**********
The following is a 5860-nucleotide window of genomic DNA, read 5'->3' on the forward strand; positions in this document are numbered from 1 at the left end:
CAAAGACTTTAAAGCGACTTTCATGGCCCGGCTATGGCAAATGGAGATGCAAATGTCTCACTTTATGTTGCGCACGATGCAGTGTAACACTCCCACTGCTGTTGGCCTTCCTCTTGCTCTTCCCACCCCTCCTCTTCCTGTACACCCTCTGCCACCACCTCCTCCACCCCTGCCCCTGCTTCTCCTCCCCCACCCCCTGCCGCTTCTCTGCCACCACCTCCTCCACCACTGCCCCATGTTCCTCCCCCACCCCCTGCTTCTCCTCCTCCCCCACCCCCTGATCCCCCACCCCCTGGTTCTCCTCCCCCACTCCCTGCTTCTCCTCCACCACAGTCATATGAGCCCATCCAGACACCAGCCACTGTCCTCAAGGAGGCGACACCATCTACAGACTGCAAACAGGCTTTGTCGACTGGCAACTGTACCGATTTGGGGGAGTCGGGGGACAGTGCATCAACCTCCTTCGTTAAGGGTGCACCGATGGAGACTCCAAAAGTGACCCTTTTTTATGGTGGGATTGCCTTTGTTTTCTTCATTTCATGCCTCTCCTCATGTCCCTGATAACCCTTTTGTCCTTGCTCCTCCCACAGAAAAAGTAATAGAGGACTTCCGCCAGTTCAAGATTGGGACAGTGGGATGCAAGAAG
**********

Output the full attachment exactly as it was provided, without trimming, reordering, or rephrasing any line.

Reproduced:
The following is a 5860-nucleotide window of genomic DNA, read 5'->3' on the forward strand; positions in this document are numbered from 1 at the left end:
CAAAGACTTTAAAGCGACTTTCATGGCCCGGCTATGGCAAATGGAGATGCAAATGTCTCACTTTATGTTGCGCACGATGCAGTGTAACACTCCCACTGCTGTTGGCCTTCCTCTTGCTCTTCCCACCCCTCCTCTTCCTGTACACCCTCTGCCACCACCTCCTCCACCCCTGCCCCTGCTTCTCCTCCCCCACCCCCTGCCGCTTCTCTGCCACCACCTCCTCCACCACTGCCCCATGTTCCTCCCCCACCCCCTGCTTCTCCTCCTCCCCCACCCCCTGATCCCCCACCCCCTGGTTCTCCTCCCCCACTCCCTGCTTCTCCTCCACCACAGTCATATGAGCCCATCCAGACACCAGCCACTGTCCTCAAGGAGGCGACACCATCTACAGACTGCAAACAGGCTTTGTCGACTGGCAACTGTACCGATTTGGGGGAGTCGGGGGACAGTGCATCAACCTCCTTCGTTAAGGGTGCACCGATGGAGACTCCAAAAGTGACCCTTTTTTATGGTGGGATTGCCTTTGTTTTCTTCATTTCATGCCTCTCCTCATGTCCCTGATAACCCTTTTGTCCTTGCTCCTCCCACAGAAAAAGTAATAGAGGACTTCCGCCAGTTCAAGATTGGGACAGTGGGATGCAAGAAG